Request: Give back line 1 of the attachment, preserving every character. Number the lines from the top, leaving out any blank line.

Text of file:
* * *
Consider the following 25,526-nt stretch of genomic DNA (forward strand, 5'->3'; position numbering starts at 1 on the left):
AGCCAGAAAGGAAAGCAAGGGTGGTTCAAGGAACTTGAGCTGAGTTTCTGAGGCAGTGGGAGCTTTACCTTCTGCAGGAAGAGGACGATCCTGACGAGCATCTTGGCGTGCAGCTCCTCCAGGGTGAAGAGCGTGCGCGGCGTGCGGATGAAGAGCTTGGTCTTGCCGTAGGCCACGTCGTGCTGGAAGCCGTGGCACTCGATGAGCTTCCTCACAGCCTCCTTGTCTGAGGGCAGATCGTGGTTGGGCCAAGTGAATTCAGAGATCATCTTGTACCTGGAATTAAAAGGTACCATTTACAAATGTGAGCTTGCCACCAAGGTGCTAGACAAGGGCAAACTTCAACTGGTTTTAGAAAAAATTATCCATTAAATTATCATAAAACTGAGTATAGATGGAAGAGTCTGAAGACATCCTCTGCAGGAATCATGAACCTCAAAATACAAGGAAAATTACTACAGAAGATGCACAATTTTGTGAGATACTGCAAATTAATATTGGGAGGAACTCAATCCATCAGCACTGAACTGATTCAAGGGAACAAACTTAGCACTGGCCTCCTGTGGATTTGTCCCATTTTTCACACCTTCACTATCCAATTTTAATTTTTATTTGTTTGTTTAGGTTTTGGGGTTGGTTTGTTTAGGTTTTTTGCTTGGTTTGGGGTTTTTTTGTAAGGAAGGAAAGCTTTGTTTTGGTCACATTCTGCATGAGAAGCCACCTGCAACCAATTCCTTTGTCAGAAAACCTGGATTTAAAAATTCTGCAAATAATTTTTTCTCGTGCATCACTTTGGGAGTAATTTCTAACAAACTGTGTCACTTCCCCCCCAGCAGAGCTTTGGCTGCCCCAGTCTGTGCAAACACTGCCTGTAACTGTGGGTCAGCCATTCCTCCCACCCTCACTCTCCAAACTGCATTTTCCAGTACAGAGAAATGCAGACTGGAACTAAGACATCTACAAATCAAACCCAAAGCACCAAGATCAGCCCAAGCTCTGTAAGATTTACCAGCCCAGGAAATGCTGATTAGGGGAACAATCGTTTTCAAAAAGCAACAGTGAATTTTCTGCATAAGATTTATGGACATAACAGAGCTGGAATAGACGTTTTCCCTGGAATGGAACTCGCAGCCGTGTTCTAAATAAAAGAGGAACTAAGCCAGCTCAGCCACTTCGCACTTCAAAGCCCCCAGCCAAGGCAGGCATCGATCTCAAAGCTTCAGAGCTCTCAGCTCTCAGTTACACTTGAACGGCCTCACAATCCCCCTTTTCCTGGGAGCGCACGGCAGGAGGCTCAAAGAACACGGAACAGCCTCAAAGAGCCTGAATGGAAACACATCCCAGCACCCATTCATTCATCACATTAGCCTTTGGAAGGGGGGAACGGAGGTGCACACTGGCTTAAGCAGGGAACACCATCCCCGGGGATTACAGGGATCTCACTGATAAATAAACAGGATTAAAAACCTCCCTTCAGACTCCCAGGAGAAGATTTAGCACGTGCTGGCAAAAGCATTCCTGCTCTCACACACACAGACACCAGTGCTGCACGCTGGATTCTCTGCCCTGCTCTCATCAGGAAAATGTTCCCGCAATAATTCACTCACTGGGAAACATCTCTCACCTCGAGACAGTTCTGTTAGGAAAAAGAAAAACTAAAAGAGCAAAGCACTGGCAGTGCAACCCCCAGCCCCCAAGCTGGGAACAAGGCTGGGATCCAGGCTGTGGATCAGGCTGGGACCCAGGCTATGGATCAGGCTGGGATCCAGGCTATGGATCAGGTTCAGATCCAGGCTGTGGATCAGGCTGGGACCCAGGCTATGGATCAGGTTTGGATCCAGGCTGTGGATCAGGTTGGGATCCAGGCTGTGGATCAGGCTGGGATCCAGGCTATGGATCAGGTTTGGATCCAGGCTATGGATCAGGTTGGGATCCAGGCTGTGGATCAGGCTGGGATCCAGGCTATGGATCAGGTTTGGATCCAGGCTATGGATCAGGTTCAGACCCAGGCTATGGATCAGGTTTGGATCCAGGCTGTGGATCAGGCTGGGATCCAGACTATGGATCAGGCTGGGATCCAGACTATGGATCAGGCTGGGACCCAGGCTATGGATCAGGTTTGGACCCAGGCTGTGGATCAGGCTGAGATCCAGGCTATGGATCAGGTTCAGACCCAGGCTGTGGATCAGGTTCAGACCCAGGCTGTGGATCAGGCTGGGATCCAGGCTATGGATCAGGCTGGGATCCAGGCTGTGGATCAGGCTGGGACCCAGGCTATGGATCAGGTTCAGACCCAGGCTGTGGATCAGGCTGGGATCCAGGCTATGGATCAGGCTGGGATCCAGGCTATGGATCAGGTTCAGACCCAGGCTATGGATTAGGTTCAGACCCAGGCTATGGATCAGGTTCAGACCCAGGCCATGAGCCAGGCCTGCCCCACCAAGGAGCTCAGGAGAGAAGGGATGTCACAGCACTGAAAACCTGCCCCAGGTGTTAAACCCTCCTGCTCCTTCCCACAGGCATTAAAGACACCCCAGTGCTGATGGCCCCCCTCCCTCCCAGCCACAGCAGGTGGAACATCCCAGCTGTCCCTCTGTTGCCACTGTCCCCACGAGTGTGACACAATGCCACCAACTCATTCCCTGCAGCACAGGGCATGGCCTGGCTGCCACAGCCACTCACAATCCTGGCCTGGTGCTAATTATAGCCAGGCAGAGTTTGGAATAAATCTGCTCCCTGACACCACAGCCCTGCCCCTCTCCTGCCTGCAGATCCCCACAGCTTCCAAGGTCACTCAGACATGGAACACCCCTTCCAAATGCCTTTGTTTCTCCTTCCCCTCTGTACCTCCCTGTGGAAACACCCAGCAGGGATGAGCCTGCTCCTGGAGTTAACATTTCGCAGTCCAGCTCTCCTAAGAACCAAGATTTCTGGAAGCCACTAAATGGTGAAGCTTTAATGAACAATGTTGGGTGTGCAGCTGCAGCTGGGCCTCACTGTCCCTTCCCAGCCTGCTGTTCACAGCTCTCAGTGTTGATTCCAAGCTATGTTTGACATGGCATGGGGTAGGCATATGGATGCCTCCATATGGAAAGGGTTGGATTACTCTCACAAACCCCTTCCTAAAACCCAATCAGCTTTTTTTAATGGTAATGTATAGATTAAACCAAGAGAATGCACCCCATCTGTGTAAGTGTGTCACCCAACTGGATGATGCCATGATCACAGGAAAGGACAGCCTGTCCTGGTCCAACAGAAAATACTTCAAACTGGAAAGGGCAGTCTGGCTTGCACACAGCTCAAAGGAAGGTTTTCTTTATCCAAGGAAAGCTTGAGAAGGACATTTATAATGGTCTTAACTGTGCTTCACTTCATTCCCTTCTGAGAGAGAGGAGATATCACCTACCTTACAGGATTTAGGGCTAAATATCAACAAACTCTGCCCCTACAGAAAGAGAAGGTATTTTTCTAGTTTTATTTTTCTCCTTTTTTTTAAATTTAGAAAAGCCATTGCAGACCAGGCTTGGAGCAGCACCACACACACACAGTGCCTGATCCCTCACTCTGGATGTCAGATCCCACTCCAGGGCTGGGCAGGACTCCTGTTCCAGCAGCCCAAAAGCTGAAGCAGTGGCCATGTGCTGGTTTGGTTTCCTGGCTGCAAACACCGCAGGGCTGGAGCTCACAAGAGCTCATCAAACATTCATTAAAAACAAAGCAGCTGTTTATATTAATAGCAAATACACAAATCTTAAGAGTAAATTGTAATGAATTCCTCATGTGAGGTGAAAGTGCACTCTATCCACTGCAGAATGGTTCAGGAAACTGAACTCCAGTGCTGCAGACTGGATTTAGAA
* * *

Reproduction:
Consider the following 25,526-nt stretch of genomic DNA (forward strand, 5'->3'; position numbering starts at 1 on the left):